Peter Thiel

How Peter Thiel chooses investments

Peter Thiel is a well-known figure in business circles and a successful financier. His most famous project is the payment system PayPal, which he co-founded with Max Levchin.
Thiel was born in Germany in 1967, but his family soon moved to the United States. He studied law and philosophy of art at Stanford University. At the same time, the young man has always been interested in technology and finance.
His career began after graduation at the Court of Appeals, where Thiel worked as a law clerk. However, after a year in this position, Peter decided to change direction and became a lawyer at Sullivan & Cromwell.
In 1993, the young man worked as a trader with a central bank, Credit Suisse. His career did not last long here, however, as a big mistake forced Thiel to quit.

Peter Thiel biographyThe turning point in Peter’s professional life was a partnership with Max Levchin, with whom he founded the PayPal payment system in 1996. They later sold their development to eBay for USD 1.5 billion. Thiel’s share was around USD 55 million.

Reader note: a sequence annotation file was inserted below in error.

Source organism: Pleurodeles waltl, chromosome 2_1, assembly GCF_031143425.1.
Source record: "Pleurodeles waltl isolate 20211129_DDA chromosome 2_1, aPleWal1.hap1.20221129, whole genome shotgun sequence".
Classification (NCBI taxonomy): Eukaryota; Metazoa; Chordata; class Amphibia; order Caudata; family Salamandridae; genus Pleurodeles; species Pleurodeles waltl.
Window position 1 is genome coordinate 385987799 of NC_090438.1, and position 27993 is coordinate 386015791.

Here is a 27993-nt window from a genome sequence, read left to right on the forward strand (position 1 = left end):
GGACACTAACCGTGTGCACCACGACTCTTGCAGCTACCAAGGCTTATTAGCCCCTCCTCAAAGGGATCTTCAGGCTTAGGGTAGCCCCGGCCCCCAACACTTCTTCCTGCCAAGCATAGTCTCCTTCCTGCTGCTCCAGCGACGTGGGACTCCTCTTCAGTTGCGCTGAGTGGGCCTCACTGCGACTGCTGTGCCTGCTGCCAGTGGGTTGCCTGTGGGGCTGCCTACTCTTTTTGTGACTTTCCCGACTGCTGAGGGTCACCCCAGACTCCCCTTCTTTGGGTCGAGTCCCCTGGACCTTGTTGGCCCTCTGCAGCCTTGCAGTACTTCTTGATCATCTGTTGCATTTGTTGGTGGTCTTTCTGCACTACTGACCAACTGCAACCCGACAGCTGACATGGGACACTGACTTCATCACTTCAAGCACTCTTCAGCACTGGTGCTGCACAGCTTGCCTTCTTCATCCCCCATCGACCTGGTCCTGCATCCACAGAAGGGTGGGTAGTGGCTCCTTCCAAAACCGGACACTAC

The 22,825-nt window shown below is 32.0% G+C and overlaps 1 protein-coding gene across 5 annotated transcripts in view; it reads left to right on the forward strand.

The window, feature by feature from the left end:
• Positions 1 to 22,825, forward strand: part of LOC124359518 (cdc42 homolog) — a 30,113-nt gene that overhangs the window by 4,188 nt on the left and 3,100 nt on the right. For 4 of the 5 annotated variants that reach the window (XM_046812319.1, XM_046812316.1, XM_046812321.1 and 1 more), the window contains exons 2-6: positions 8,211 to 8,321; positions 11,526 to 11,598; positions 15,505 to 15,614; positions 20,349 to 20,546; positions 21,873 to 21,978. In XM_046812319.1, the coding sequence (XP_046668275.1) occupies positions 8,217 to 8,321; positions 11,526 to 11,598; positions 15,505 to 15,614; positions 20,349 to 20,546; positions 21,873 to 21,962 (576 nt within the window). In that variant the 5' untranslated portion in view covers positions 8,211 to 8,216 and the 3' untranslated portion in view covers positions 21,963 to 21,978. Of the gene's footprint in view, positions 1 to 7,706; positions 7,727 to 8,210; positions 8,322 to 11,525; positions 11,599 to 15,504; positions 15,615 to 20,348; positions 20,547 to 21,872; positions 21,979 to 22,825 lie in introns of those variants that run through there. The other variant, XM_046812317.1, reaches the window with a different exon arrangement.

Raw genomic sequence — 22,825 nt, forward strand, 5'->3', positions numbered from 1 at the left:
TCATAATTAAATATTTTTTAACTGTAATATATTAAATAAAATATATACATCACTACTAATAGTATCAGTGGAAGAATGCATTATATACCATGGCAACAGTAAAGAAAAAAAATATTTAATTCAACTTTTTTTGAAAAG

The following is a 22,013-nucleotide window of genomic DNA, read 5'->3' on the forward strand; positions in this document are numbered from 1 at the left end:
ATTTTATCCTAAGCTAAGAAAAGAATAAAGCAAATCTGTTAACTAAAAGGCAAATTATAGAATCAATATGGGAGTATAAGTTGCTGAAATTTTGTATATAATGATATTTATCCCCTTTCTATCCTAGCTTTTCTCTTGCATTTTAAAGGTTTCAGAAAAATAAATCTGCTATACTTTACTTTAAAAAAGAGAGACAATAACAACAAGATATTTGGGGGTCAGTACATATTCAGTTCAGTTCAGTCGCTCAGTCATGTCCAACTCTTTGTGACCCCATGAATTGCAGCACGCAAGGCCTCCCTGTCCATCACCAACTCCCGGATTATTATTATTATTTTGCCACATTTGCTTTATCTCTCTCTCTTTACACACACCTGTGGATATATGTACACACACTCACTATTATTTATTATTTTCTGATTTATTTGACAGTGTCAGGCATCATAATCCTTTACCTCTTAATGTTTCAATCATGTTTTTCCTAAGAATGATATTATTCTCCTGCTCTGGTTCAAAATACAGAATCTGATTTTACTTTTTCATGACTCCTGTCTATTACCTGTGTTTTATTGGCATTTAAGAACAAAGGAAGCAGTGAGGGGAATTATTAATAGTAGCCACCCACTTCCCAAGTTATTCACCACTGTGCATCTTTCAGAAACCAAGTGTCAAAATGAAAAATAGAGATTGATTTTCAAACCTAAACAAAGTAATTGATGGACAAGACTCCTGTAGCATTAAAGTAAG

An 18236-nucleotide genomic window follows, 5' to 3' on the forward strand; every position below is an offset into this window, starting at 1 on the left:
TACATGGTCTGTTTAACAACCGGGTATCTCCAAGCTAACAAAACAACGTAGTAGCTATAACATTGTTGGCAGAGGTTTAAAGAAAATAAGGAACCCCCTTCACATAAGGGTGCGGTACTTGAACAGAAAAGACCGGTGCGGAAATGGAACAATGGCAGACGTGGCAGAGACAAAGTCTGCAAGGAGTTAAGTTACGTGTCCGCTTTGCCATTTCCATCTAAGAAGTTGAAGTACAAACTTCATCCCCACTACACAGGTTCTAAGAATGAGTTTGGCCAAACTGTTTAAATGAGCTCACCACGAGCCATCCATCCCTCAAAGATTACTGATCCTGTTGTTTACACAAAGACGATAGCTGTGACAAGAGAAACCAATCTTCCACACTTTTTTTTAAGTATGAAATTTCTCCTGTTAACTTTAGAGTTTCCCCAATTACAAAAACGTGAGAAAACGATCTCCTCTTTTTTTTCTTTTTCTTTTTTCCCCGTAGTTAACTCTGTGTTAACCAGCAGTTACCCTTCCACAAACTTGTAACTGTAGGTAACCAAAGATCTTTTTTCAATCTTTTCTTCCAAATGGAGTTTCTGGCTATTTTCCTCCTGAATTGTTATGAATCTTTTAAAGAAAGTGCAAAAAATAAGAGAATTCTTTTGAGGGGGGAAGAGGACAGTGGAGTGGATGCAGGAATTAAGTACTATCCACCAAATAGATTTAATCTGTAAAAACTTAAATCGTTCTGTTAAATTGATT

Despite his success, Peter was not content to rest on his laurels. In 1998, he founded the hedge fund Clarium Capital, worth USD 8 billion before the 2008 crisis. Today, the firm’s capital stands at around USD 350 million. In 2004, the American financier also invested in the fledgling Facebook in exchange for 10% of its shares. Some time later, he sold part of his stake, and the rest allowed him to take a seat on the board of directors of what is now Meta Corporation. Thiel is also the founder of several companies, including Palantir and the Mithril Foundation. As of mid-2023, Thiel’s net worth was worth USD 9.7 billion.

Peter Thiel’s Investment Strategy

Peter’s investment focus is on technology start-ups. He believes that innovation opens up a wide range of business opportunities and enables a qualitative change in the way the world works. The Thiel investment strategy follows several principles:
– focus on the long term rather than making a quick profit;
– investing in early-stage start-ups to maximise future profits;
– portfolio diversification to reduce the risk of loss.
Thiel uses the classic investing method – investing in promising projects with great potential. He is not interested in the stock market but likes to find promising technology start-ups and become their first investor.